used here is a function of iffparse.library, not the clipboard.device):

    iff->iff_Stream = (ULONG) OpenClipboard (PRIMARY_CLIP);
    InitIFFasClip (iff); /* use internal Clipboard stream manager  */

When using a custom handle such as an fopen() file handle, or a device
other than the clipboard, you must provide your own flags and stream

    iff->iff_Stream = (ULONG) OpenMyCustomStream("foo");
    InitIFF (iff, IFFF_FSEEK | IFFF_RSEEK, &mystreamhook);

IFFParse "knows" the seek capabilities of DOS and ClipboardHandle streams,
so InitIFFasDOS() and InitIFFasClip() set the flags for you.

    You May Change the Seek Bits in iff_Flags:
    IFFParse sets IFFF_FSEEK | IFFF_RSEEK for DOS files.  This is not
    always true (e.g., pipes).  If you know that a DOS file has different
    seek characteristics, your application may correct the seek bits in
    iff_Flags after calling InitIFFasDOS().

When using InitIFF() to provide a custom handler, you must also provide
flags to tell IFFParse the capabilities of your stream.  The flags are:

    IFFF_FSEEK:  This stream has forward-seek capability only.
    IFFF_RSEEK:  This stream has random-seek capability.
                 IFFF_RSEEK tends to imply IFFF_FSEEK, but it's
                 best to specify both.

If neither flag is specified, you're telling IFFParse that it can't seek
through the stream.

After your stream is initialized, call OpenIFF():

    error = OpenIFF (iff, IFFF_READ);

Once you establish a read/write mode (by passing IFFF_READ or IFFF_WRITE),
you remain in that mode until you call CloseIFF().

33 / Stream Management / Termination

Termination is simple.  Just call CloseIFF(iff).  This may be called at
any time, and terminates IFFParse's transaction with the stream.  The
stream itself is not closed.  The IFFHandle may be reused; you may safely
call OpenIFF() on it again.  You are responsible for closing the streams
you opened.  A stream used in an IFFHandle must generally remain open
until you CloseIFF().

33 / Stream Management / Custom Streams

A custom stream handler can allow you (and iffparse.library) to use your
compiler's own file I/O functions such as fopen(), fread() and fwrite(),
rather than the lower-level AmigaDOS equivalents Open(), Read(), and
Write().  A custom stream handler could also be used to read or write IFF
files from an Exec device or an unusual handler or filesystem.

If you install your own stream handler function, iffparse.library will
call your function whenever it needs to read, write, or seek on your file.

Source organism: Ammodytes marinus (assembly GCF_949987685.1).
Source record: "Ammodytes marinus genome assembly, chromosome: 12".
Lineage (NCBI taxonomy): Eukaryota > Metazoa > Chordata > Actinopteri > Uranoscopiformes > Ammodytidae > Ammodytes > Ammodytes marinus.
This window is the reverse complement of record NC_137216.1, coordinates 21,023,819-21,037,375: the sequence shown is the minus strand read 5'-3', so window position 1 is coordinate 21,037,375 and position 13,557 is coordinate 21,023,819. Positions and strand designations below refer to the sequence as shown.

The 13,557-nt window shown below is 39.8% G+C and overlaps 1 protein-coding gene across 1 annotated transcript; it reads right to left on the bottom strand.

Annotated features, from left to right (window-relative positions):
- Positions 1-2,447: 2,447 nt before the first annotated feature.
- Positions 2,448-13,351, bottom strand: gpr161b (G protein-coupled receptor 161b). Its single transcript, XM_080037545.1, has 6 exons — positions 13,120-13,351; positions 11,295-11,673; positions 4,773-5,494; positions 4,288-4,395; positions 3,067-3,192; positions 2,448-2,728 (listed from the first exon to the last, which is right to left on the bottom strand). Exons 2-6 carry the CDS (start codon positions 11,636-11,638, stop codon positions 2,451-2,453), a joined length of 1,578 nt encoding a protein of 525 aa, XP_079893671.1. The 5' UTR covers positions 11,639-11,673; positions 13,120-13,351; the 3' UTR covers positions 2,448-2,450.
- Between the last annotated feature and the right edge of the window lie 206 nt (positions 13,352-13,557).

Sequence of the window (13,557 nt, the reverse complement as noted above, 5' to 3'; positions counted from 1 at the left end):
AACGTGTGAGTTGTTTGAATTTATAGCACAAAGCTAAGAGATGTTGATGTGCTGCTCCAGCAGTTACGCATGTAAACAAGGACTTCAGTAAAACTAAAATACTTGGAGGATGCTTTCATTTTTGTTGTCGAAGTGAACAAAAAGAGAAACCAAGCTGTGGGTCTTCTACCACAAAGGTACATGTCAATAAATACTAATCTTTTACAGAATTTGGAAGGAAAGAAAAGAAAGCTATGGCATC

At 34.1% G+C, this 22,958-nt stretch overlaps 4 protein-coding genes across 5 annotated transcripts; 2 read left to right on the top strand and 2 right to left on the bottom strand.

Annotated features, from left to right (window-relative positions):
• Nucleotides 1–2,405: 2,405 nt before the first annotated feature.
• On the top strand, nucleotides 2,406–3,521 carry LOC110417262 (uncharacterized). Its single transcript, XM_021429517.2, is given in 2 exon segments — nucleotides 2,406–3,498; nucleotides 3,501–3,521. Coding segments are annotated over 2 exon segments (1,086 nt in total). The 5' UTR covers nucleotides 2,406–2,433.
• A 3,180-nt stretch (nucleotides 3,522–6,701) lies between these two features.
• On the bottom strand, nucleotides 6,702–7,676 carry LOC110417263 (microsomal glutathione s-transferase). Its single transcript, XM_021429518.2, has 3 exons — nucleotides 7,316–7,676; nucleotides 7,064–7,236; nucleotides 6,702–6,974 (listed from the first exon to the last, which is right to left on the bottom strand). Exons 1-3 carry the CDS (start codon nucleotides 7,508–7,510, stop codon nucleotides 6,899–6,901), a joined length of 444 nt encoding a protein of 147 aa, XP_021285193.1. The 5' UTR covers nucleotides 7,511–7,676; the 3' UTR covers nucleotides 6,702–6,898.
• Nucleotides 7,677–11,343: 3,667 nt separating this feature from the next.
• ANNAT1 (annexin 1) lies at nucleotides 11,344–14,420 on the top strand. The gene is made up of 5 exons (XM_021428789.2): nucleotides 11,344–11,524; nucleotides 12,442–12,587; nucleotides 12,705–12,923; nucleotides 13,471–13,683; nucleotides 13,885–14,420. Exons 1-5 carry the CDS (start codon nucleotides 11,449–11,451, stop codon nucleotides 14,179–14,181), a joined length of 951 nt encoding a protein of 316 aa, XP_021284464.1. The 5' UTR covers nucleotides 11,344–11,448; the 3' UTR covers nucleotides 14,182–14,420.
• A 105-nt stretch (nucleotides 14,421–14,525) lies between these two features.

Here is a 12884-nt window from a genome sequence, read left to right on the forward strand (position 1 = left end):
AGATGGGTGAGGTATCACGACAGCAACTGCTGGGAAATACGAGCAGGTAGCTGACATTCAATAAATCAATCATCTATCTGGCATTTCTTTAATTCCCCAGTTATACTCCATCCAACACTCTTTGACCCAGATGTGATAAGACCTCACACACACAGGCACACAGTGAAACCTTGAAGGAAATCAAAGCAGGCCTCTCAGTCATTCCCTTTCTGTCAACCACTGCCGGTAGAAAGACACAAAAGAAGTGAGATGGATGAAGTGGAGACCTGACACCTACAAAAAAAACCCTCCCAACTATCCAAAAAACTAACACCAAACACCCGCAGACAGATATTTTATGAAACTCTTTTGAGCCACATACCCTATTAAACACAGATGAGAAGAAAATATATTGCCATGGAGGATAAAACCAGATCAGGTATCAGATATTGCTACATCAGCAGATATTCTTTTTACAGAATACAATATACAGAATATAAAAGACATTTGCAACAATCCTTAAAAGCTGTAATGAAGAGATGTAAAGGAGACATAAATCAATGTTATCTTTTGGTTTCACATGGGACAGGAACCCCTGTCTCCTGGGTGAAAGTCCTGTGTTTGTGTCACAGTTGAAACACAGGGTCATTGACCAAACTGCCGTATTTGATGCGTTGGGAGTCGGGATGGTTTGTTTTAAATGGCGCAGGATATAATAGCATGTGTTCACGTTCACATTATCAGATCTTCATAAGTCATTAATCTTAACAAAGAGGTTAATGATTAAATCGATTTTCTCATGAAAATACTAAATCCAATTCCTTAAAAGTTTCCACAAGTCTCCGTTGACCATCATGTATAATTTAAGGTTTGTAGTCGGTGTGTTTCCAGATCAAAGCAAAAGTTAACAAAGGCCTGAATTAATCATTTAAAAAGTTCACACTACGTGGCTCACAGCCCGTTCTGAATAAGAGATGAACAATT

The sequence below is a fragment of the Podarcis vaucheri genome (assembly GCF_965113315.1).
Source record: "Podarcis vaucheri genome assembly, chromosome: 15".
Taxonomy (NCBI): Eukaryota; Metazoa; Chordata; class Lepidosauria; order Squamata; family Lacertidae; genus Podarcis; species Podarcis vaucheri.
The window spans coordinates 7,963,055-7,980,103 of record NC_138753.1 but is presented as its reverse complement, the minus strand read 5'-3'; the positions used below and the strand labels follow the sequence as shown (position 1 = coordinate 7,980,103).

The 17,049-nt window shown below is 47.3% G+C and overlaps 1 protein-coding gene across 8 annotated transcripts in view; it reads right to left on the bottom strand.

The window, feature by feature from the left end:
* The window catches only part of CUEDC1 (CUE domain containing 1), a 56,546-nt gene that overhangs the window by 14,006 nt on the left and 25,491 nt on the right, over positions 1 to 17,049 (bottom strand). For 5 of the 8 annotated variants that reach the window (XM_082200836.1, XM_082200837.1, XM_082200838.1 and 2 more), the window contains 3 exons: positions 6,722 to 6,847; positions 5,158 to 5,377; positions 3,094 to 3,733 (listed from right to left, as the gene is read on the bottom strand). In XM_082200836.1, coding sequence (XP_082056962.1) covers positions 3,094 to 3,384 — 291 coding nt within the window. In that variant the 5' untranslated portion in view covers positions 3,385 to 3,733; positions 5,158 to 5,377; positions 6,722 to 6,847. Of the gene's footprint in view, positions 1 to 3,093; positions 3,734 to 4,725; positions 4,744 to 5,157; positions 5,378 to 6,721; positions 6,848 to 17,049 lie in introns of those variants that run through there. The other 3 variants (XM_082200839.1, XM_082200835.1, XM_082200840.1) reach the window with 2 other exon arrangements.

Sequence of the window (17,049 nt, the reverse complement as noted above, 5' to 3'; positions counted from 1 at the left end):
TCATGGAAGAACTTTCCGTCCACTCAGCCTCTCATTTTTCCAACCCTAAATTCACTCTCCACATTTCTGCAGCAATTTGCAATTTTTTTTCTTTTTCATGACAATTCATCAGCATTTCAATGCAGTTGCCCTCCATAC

Your stream handler function will then perform these stream actions for
iffparse.library.  See the "Custom Stream Handlers" section for more
information on custom stream handlers.

33 IFFParse Library / Parsing

This is both simple and complicated.  It's simple in that it's just one
call.  It's complicated in that you have to seize control of the parser to
get your data.

The parser operates automatically, scanning the file, verifying syntax and
layout rules.  If left to its default behavior, it will scan through the
entire file until it reaches the end, whereupon it will tell you that it
got to the end.

The whole scanning procedure is controlled through one call:

    error = ParseIFF (iff, controlmode);

For now, only the IFFPARSE_SCAN control mode is considered.

 Controlling Parsing                 Reading Chunk Data 
 Putting It Together                 Other Parsing Modes 
 Other Chunk Management Functions 

33 / Parsing / Controlling Parsing

ParseIFF(), if left to itself, wouldn't do anything useful.  Ideally, it
should stop at strategic places so we can look at the chunks.  Here's
where it can get complicated.

There are many functions provided to help control the parsing process;
only the common ones are covered here.  Additional functions are described
in the Autodocs for iffparse.library (for the complete Autodocs, refer to
the Amiga ROM Kernel Reference Manual: Includes and Autodocs also by

 StopChunk()    PropChunk()/FindProp() 

33 / / Controlling Parsing / StopChunk()

You can instruct the parser to stop when it encounters a specific IFF
chunk by using the function StopChunk():

    error = StopChunk (iff, ID_ILBM, ID_BODY);

When the parser encounters the requested chunk, parsing will stop, and
ParseIFF() will return the value zero.  The stream will be positioned